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Old 02-28-2002, 05:01 AM   #26
guest1234
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Well, we do other things as well, Bronson, we've built schools and clinics all over the world, and provided US quality medical care in Third World nations, and relief efforts after natural disasters, etc. But anyone who thinks that war can be fought without the loss of life, often in great numbers, and invariably including civilians, is delusional.

The role of the military is to go to war, risking at that same time the lives of our fighting men and women, at the order of civilians (ultimately), freely elected by us all. But in a simplified version, yes, we kill people and break things, and we train hard to do it well. We practice daily to destroy what we are told to destroy, and it is difficult to destroy by degree. Civilians should keep this in mind, when their blood lust is urging politicians to enter into war.
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Old 02-28-2002, 07:21 AM   #27
Tim Griffiths
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...and just in addition to what Colleen writes above: The British in particular, but
also the other NATO members, are spending way more time stopping people from killing and destroying each other, than doing it themselves. (The UK is on what, 8 peacekeeping deployments around the world at the moment?).

Krzysiek asked:
Do we WANT Aikido to be taught in the military?

Sure - we want aikido to be taught to everybody. I don't think you'll suddenly see marines in the park biting the heads of squirrels and saying "Its OK, I was relaxed and responding to his negative ki".

Tim

If one makes a distinction between the dojo and the battlefield, or being in your bedroom or in public, then when the time comes there will be no opportunity to make amends. (Hagakure)
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Old 02-28-2002, 09:20 AM   #28
shihonage
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Quote:
Originally posted by Tim Griffiths

I don't think you'll suddenly see marines in the park biting the heads of squirrels and saying "Its OK, I was relaxed and responding to his negative ki".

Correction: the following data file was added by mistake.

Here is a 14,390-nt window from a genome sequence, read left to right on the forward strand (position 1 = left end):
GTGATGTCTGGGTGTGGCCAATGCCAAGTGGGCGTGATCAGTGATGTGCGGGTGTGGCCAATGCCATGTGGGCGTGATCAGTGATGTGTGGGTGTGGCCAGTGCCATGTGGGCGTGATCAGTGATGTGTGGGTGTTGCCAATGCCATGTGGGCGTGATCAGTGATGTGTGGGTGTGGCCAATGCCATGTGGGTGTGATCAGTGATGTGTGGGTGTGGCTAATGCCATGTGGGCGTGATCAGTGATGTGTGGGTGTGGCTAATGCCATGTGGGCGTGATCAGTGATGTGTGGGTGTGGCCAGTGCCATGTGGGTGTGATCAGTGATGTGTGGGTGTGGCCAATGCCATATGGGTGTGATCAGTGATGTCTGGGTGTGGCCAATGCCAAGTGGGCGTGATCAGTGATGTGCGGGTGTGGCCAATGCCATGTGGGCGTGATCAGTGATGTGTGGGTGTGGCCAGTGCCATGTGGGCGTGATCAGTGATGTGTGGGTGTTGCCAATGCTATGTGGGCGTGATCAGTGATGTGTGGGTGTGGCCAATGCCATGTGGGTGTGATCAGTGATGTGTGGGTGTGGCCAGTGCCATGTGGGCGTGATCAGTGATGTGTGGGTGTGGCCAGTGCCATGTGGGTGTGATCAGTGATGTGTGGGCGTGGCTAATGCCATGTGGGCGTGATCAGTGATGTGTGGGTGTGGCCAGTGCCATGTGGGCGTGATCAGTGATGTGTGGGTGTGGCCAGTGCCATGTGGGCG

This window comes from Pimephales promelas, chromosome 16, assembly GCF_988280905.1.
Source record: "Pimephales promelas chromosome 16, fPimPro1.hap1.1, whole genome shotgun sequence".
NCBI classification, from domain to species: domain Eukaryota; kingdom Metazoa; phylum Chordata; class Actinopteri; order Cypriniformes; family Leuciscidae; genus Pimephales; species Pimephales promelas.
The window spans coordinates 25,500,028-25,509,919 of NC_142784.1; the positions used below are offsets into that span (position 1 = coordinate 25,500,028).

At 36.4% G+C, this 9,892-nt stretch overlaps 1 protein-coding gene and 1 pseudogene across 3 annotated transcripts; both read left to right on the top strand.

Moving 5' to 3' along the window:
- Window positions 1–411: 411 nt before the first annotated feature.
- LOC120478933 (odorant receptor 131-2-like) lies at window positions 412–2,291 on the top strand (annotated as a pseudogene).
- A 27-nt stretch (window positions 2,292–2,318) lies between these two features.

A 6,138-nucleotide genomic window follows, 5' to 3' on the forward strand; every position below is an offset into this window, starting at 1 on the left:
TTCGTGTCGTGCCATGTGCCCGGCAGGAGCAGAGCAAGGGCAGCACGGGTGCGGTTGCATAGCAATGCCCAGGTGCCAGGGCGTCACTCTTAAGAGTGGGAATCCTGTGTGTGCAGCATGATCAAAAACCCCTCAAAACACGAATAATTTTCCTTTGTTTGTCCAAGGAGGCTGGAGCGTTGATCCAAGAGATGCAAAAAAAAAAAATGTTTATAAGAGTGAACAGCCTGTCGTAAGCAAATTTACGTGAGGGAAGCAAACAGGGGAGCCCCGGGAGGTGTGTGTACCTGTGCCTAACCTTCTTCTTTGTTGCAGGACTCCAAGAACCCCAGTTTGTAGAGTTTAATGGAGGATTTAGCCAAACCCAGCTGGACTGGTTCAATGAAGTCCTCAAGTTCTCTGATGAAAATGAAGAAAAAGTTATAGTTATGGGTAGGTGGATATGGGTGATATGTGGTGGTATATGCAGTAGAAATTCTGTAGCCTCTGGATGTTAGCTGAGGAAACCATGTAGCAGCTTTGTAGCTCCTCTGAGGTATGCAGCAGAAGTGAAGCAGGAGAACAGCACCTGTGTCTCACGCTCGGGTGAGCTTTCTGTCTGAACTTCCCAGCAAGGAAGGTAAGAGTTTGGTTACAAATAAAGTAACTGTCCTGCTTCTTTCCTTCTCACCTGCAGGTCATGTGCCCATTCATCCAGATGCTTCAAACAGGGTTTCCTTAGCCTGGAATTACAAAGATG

Tim... maybe you were trying to make a point in there somewhere, but I was too busy being disturbed by the above statement, to notice.
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Old 02-28-2002, 11:04 AM   #29
guest1234
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Back in the good old days, when the war on drugs was the only war we had going, I was deployed down south and operating a little clinic in a hanger, where there also sprung up a very popular snack bar/grill. Rats were the first occupants, and were not leaving gracefully. I had glue traps set (cardboard covered with strong glue). One morning my presence was demanded in that snack bar by the DETCO, and on the fridge behind the grill, lay two trapped rats, both still alive, one gnawing on the leg of the other, while the cook busied himself with breakfast orders.

In my best though limited Spanish, I tried to tell the cook he had to stop, and remove the traps. Finally, with a line of about 20 folks watching, I gently pulled him aside, grabbed a stool, and tossed the rats into a trash bag. A Marine, third from the front, muttered 'oh, man, I was going to order that'

Last edited by guest1234 : 02-28-2002 at 11:07 AM.
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Old 03-03-2002, 05:01 AM   #30
Reuben
 
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Askanison:
My sensei actually teaches the police but i haven't had the opportunity to see it in action. But i guess if the malaysian police think it's good, there must a certain usefulness to it in the military aspect. Although yes, military men would be involved in more expert fights, I believe there would be a use for Aikido somewhere.

I've seen some books on police aikido and it seems to be quite established and even incorporates the use of guns.

Quite interesting stuff. just a thought!

Oh and i have a friend who is a policeman and according to his account this guy attacked him with a stick, and he did some sort of irimi or was it kaiten entering and the guy was so shocked to see him behind that he didn't bother fighting anymore. I think the founder would have been happy.

As to my current training, my sensei's son(4th dan) has also begun teaching me. He's a lot more youthful and aggressive and teaches a slightly harder form of aikido. He really atemis you and u just feel your hand go numb though no real damage is done. I believe i've seen something similiar in jujitsu where u put a strike in the nerve points though this one was more of a cut down as a tool to unbalance the opponent.

I can say that it was very effective and the attack i threw very real. Let's just say when i punch you can hear a whoosh even if i'm not wearing a gi. Some of the black belts in my old dojo in Kuching would ask me to hook them to test their technique and very often they would just end up blocking and being pushed to an open position. No such thing happened with my sensei's son.